This affair, though a mere skirmish, was of great interest to the First Regiment, as it was their earliest experience under fire. The movement was probably intended simply to feel the position and strength of the enemy; but it had a further importance, in teaching the volunteers how to meet the bullets of the enemy.

This movement was nearly a failure, although the troops did remarkably well. The regiment fell back to Centreville, which for some days was the focus of interest.

During the battle of Bull Run, July 21, the First was stationed at Blackburn's Ford, where it remained until the retreat of the army, when it reluctantly fell back, astonished that the battle which it had begun so well had been so unaccountably lost.

On the 23d of July, in anticipation of an attack on Washington, it was crdered to Fort Albany, on Arlington Heights, a new breastwork orerlooking Washington, Georgetown, Alexandria, and the adjacent country. On the 13th of August, the regiment was detached from Col. Richardson's brigade, and ordered to the vicinity of Bladensburg, on the opposite side of the river, beyond the capital, and there incorporated with Gen. Hooker's brigade, then composed of the Eleventh Massachusetts, the Second New - Hampshire, and the Twenty-sixth Pennsylvania. Bladensburg, where the regiment was encamped, is a place of some historic interest. It was the scene of the battle between the English and the American forces, fought Aug. 24, 1814, which resulted in the capture and destruction of the Capitol by the British. Here Adjutant William H. Lawrence (now a brevet brigadier-general) was appointed aide to Gen. Hooker, and First Lieut. George H. Johnston appointed adjutant. In anticipation of trouble in some parts of Lower Maryland, the First Regiment, with two companies of cavalry, all under the command of Col. Cowdin, was sent with five days' rations to search for arms and military stores of the rebels, and cut off their communication with Virginia. After thirty days' absence, the regiment returned, having done good service.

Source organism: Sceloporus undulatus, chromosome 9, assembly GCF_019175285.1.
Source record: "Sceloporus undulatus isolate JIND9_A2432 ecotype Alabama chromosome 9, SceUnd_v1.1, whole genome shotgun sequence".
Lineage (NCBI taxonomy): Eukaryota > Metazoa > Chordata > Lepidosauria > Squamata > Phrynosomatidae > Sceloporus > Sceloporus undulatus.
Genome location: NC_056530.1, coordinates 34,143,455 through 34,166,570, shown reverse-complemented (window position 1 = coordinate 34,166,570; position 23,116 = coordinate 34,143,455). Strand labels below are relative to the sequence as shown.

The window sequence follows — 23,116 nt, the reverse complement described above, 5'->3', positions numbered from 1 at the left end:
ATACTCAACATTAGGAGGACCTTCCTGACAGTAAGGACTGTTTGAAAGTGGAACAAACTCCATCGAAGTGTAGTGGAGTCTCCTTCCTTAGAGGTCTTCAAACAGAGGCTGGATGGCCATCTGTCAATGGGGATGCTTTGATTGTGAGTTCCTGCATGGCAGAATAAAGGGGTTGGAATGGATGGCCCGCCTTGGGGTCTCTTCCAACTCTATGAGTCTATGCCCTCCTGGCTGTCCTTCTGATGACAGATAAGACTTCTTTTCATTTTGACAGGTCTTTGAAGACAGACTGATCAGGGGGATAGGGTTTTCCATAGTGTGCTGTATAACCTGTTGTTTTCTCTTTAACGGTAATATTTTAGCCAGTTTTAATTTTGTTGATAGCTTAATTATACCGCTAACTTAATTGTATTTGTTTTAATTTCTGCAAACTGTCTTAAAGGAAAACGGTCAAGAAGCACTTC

Oct. 14, Col. Cowdin was detached from the regiment, and put in command of the first brigade of Hooker's division, just tben created by Gen. McClellan's new arrangement of the army; Lieut. G. H. Johnston appointed acting assistant adjutant-general; and Lieut. George E. Henry, aide-de-camp. Lieut-Col. Wells succeeded to the command of the regiment, which left Bladensbury Oct. 25, and proceeded down the Maryland shore of the Potomac to Posey's Plantation, opposite the rebel batteries at Dumfries and Shipping Point. This march was exceedingly hard :